The survey was conducted between July and August 2009 and involved 118 companies that had implemented enterprise search.
The ratings are based on four criteria: the difference in time the respondent spent searching for information at the time of the survey and a year earlier; the difference in time spent by staff searching for information in the same time frame; search solution performance, tuning time, and set-up time; and changes in customer support costs.
The top 20% of companies using enterprise search achieved notable productivity gains: executives surveyed spent six hours less personally looking for information each week, compared to a one hour reduction reported by executives at companies not among the best performers; and staff at top performing companies spent 28 hours less searching for information each week, compared to a one hour reduction at other companies.
At top performing companies, 67% of searches returned the most relevant results on the first search results page, while lower rated companies saw relevant results on the first page for only 42% of searches.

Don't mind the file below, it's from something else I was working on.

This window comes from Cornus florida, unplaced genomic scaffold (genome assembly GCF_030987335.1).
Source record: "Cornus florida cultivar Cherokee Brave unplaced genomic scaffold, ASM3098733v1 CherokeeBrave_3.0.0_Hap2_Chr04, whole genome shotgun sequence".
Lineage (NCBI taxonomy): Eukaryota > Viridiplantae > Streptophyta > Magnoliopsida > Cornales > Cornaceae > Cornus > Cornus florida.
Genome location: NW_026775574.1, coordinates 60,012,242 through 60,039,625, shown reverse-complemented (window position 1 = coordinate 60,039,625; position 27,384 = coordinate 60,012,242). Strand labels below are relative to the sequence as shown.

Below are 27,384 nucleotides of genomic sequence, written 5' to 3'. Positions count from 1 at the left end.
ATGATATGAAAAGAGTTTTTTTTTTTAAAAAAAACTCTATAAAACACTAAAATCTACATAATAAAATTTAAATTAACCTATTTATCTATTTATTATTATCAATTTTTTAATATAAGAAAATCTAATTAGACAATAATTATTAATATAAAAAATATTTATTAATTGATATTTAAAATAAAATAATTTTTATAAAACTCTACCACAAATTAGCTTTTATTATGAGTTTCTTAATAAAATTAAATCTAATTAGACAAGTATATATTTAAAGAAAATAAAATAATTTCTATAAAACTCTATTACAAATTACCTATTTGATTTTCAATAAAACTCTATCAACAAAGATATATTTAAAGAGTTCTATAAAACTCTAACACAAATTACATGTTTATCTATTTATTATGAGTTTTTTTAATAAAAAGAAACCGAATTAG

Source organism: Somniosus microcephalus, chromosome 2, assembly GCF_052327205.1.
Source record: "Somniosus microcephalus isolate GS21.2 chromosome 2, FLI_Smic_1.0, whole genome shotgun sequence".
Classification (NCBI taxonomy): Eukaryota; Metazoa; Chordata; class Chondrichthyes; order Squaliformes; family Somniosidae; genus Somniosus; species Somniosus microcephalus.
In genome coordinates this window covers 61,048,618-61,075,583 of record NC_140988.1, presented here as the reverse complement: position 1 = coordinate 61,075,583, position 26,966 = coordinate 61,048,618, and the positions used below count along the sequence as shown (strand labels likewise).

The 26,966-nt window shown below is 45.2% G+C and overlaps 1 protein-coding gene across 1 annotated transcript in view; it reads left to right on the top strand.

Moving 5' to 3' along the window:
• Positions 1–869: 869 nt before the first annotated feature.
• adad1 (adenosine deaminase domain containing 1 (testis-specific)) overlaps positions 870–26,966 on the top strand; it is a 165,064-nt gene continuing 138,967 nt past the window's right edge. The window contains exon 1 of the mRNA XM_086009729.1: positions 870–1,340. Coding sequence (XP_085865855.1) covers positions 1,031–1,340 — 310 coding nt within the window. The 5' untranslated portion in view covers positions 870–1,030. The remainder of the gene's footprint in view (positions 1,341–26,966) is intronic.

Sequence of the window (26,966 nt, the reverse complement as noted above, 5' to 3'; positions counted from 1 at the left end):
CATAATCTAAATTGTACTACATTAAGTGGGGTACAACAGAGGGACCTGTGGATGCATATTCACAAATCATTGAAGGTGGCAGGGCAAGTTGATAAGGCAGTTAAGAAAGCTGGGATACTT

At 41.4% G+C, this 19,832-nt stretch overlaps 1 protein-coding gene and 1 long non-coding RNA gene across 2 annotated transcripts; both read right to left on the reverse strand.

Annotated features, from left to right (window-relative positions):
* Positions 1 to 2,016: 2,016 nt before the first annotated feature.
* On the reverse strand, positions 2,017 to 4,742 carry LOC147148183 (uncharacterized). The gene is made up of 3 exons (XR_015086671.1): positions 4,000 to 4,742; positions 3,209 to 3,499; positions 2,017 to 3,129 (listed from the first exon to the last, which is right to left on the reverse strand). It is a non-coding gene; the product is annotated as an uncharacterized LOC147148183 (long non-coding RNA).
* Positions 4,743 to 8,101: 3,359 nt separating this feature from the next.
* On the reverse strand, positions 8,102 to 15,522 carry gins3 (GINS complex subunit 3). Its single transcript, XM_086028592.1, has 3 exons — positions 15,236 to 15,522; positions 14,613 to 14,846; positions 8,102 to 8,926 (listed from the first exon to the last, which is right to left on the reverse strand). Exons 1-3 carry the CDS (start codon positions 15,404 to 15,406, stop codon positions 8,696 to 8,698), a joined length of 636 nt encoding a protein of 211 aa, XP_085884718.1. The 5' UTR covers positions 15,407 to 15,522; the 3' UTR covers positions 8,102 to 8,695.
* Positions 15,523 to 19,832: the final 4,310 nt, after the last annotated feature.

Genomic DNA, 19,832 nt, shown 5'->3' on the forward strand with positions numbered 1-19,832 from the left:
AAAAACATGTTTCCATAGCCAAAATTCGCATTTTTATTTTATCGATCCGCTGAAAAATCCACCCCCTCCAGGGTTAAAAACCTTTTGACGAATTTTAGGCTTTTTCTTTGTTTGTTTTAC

Leading companies also saw a 15% reduction in support costs, compared to a 3% increase among other companies.
A common approach at organizations placing among the top users of enterprise search was striving to create a single view of all enterprise assets. Sixty-seven percent of top 20 companies did this, compared to 27% of the non-leaders.
David White, senior research analyst for the Aberdeen Group and the author of the report, said that Google dominates enterprise search among smaller companies while Microsoft dominates in larger organizations.